Here's a intriguing piece I came across in a new book, Endowed by Our Creator - The Birth Of Religious Freedom in America (pgs 162-63), by Michael I. Meyerson:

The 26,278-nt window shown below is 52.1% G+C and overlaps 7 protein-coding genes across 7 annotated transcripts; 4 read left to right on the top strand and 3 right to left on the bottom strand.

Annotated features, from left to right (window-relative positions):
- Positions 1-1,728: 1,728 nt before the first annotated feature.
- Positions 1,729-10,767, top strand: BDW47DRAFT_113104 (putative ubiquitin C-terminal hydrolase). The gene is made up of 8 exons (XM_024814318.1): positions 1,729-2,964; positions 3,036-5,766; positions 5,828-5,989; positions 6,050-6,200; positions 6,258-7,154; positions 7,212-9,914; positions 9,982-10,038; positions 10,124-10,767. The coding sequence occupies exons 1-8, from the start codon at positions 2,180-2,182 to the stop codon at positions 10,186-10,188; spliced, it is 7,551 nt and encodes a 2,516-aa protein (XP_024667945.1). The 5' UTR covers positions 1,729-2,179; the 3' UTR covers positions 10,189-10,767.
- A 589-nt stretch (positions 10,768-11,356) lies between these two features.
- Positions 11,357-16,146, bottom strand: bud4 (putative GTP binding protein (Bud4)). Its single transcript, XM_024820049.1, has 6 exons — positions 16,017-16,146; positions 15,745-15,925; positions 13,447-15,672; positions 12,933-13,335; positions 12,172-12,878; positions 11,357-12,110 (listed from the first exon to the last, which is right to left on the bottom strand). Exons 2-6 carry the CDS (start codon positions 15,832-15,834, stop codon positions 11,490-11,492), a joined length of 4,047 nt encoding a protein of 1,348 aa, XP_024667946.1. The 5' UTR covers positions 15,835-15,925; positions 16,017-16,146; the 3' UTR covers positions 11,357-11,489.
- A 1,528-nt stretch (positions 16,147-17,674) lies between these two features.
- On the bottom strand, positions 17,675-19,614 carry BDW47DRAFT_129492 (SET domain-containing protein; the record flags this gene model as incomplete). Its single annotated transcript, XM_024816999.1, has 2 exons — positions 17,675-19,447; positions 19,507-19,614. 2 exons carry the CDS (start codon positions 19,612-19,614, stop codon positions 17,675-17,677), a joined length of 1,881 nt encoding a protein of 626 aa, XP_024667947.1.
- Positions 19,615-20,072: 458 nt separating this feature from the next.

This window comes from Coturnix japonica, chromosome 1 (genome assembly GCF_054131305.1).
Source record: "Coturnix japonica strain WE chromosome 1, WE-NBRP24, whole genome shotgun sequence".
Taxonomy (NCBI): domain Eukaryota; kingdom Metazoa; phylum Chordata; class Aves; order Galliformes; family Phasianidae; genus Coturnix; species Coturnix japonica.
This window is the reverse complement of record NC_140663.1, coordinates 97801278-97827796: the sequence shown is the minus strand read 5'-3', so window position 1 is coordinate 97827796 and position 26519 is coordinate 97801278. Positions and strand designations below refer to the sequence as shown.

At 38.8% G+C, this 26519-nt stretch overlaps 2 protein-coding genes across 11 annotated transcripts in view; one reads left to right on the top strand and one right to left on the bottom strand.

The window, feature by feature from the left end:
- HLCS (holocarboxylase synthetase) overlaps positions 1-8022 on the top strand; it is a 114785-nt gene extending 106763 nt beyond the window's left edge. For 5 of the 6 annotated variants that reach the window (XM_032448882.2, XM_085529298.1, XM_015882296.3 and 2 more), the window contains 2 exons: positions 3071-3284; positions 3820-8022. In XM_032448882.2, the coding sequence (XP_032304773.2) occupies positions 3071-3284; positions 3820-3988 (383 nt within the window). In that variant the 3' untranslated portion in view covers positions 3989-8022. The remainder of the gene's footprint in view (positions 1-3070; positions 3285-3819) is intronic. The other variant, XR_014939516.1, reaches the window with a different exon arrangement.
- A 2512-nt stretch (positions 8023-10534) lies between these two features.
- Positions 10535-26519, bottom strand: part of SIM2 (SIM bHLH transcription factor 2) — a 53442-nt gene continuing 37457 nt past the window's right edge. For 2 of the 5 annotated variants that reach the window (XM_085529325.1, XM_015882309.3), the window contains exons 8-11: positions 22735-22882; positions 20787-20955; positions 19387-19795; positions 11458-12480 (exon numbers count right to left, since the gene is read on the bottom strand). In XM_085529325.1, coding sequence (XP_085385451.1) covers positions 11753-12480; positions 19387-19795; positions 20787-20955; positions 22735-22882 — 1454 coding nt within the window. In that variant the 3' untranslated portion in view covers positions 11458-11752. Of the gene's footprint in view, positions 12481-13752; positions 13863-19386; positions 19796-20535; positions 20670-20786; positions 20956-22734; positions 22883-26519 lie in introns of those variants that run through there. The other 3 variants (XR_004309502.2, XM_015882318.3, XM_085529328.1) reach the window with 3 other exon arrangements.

[In a series of written exchanges between Madison and Thomas Jefferson regarding the purposefulness of securing a bill of rights] Jefferson tried to respond to Madison's doubts. First he wrote, there was a third benefit to a bill of rights. Jefferson understood, well ahead of most people, that judicial review might be able to protect minority rights. As he told Madison: "You omit one which has great weight with me, the legal check which it puts into the hands of the judiciary" <TJ to JM, Mar 15, 1789, PTJ 14:14:659> In answer to Madison's concern that they would not be able to obtain the guarantees of rights "in the requisite latitude," Jefferson agreed, but also argued from necessity: "Half a loaf is better than no bread. If we cannot secure all our rights, let us secure what we can." The centuries old battle over the meaning of the first amendment is in many ways a battle how much of that loaf Madison was able to secure.